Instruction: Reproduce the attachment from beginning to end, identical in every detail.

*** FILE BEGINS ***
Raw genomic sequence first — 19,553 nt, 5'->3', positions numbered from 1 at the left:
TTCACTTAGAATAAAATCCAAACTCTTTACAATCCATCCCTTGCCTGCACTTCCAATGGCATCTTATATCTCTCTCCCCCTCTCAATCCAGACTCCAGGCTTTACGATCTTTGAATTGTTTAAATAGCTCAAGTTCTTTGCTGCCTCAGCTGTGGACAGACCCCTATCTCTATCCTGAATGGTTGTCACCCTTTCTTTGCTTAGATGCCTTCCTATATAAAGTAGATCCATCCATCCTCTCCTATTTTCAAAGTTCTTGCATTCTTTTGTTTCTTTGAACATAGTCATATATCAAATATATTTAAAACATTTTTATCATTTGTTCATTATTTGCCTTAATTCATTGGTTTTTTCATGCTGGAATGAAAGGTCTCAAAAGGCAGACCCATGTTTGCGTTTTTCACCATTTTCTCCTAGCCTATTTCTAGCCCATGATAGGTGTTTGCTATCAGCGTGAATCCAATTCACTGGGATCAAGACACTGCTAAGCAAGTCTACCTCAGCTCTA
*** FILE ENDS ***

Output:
Raw genomic sequence first — 19,553 nt, 5'->3', positions numbered from 1 at the left:
TTCACTTAGAATAAAATCCAAACTCTTTACAATCCATCCCTTGCCTGCACTTCCAATGGCATCTTATATCTCTCTCCCCCTCTCAATCCAGACTCCAGGCTTTACGATCTTTGAATTGTTTAAATAGCTCAAGTTCTTTGCTGCCTCAGCTGTGGACAGACCCCTATCTCTATCCTGAATGGTTGTCACCCTTTCTTTGCTTAGATGCCTTCCTATATAAAGTAGATCCATCCATCCTCTCCTATTTTCAAAGTTCTTGCATTCTTTTGTTTCTTTGAACATAGTCATATATCAAATATATTTAAAACATTTTTATCATTTGTTCATTATTTGCCTTAATTCATTGGTTTTTTCATGCTGGAATGAAAGGTCTCAAAAGGCAGACCCATGTTTGCGTTTTTCACCATTTTCTCCTAGCCTATTTCTAGCCCATGATAGGTGTTTGCTATCAGCGTGAATCCAATTCACTGGGATCAAGACACTGCTAAGCAAGTCTACCTCAGCTCTA